Generate and Load Certificates Manually
If you do not wish to let TeamCity request certificates from Let's Encrypt, obtain and manually upload an SSL certificate and a private RSA or ECC key.
A certificate must be a
A private key must be in
PKCS#1(only for RSA keys) or
PKCS#8(RSA and ECC keys) format and non-encrypted.
How to Obtain a Certificate
For a public-facing server, manually generate a free certificate from a trusted authority (Let's Encrypt, ZeroSSL, and others). For example, you can use Certbot. Another option is to purchase a certificate from a commercial CA such as DigiCert or GoDaddy.
For a non-public-facing server, you can use an existing certificate or generate a new one locally. For example, you can follow these instructions. Note that if you use a self-signed certificate, make sure your clients are configured to trust it.
Example: Generate Required Files
The following example illustrates how to use OpenSSL terminal commands to generate the following files:
Private elliptic curve (EC) key in PKCS#8 format
Public key in PEM format
Self-signed certificate with a predefined expiration date
Once you obtain a certificate and a private key:
Go to Administration | HTTPS Settings.
Select the Upload option.
Upload both files.
Choose the port for HTTPS connections. By default, TeamCity suggests port 443. You may need to change the port number.
Click Apply files to let TeamCity check if the server URL is accessible. If access is denied, TeamCity shows an error and ignores the invalid settings.
Save your settings.
Choose the required redirect mode.
Upload Certificates via a Script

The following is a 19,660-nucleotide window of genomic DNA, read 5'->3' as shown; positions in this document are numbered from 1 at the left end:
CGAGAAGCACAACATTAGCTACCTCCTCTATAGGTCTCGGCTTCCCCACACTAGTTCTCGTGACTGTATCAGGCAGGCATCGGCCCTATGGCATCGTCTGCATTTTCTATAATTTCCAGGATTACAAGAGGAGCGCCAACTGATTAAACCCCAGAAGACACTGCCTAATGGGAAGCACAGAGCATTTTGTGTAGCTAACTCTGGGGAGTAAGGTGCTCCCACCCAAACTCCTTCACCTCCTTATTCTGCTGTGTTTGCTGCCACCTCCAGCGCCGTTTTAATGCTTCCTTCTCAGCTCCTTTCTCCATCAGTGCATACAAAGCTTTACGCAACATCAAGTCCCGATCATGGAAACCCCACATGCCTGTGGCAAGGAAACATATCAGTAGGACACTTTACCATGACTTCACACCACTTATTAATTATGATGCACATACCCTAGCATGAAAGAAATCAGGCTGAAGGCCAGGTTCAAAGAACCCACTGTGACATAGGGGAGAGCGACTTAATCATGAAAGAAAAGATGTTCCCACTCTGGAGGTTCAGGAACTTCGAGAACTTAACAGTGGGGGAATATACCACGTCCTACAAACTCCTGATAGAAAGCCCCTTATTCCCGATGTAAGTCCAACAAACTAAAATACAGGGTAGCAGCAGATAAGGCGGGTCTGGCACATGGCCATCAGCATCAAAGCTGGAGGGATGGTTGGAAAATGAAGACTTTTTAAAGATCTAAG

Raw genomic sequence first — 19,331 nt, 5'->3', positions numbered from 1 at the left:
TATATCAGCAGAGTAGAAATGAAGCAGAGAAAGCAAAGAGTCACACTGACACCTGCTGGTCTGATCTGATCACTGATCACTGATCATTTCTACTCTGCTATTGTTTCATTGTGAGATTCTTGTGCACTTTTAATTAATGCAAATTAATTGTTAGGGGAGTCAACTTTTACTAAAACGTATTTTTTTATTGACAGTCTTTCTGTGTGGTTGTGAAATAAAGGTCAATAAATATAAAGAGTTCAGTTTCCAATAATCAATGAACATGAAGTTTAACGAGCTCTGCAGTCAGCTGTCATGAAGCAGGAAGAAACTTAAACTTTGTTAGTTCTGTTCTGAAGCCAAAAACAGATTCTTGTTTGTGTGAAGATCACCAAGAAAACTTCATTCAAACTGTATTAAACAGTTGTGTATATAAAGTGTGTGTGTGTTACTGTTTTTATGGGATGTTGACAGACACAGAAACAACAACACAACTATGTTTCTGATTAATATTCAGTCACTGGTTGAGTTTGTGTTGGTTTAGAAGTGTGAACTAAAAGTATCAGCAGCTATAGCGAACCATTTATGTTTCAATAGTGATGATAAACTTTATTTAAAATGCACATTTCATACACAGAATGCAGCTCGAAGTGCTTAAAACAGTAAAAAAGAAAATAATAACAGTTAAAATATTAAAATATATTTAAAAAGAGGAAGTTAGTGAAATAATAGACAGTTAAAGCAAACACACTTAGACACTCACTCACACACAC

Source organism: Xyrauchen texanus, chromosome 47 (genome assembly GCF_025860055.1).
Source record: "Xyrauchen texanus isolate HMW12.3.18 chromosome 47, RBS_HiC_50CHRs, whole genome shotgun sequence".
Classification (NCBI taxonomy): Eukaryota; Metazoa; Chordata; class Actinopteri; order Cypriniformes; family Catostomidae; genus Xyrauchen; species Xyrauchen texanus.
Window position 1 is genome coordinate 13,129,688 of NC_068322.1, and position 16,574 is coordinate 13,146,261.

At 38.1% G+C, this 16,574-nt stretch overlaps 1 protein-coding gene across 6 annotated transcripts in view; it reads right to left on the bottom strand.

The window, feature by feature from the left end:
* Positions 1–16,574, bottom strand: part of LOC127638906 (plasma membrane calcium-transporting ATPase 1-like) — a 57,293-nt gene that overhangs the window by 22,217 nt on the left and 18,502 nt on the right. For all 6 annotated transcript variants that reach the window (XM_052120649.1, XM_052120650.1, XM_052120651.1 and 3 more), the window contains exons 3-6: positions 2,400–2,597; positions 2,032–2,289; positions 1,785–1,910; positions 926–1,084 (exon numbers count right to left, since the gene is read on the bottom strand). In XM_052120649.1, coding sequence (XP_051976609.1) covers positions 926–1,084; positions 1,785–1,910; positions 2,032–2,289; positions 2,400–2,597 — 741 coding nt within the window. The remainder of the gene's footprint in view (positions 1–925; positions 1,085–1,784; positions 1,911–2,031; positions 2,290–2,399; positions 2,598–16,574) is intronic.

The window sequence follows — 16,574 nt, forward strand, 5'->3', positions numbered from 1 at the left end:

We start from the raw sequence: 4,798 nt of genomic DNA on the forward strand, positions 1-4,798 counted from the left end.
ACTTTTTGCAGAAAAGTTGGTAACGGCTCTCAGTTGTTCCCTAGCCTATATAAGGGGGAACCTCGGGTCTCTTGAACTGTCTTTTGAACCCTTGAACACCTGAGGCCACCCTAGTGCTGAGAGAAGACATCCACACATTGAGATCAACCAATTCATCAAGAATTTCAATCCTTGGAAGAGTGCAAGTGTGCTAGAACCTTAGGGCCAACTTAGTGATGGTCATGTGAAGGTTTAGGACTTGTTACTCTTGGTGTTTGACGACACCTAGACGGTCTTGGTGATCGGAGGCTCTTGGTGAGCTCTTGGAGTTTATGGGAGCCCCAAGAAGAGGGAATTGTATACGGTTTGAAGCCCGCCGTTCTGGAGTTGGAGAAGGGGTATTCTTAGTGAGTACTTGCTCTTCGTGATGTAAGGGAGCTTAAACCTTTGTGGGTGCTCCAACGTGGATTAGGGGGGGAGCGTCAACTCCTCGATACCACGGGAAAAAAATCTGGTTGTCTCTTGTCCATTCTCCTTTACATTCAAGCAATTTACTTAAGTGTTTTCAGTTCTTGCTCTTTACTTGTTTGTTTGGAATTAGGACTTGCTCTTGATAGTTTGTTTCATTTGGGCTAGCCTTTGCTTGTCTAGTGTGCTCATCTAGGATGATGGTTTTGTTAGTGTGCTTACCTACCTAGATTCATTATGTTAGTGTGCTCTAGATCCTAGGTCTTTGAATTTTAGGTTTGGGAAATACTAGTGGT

You can also automate configuring HTTPS settings using a script, which should contain the following:
TOKEN here is your personal token with the
Change HTTPS settings permission.
Setting Up HTTPS in Containers
If your TeamCity server runs in a Linux container, add
-p 443:8443 parameter to the
podman run command. This parameter allows TeamCity to map the non-privileged port 8443 inside a container to the default HTTPS port 443. As a result, TeamCity will be accessible without running the server under the root user (which is otherwise required for accessing the privileged port 443).
HTTPS Redirect Modes
After you have correctly configured the HTTPS access, TeamCity allows you to select one of the following redirect options:
Disabled (default). All clients can use both HTTP and HTTPS requests. This is the least secure option.
Only browser requests. All users connecting via a browser must use HTTPS. Requests from agents and custom scripts can use HTTP.
This option can be suitable if you have a secure, isolated infrastructure, or if you only have local agents connecting to the TeamCity server.
It is also helpful for a transition period, when you can configure your agents to connect to TeamCity via HTTPS.
Enable for all requests. All TeamCity clients are redirected to HTTPS.
Specify Available Encryption Protocols
The default protocol TeamCity uses to communicate with clients is TLS Version 1.2.
To set a list of available protocols or to force TeamCity to use one specific protocol, add the
teamcity.https.use.protocols internal property and set it to a required value using the common Tomcat syntax. See this page's "protocols" attribute description to view available values: The HTTP Connector.
After you modify this property, restart your TeamCity server for the change to take effect.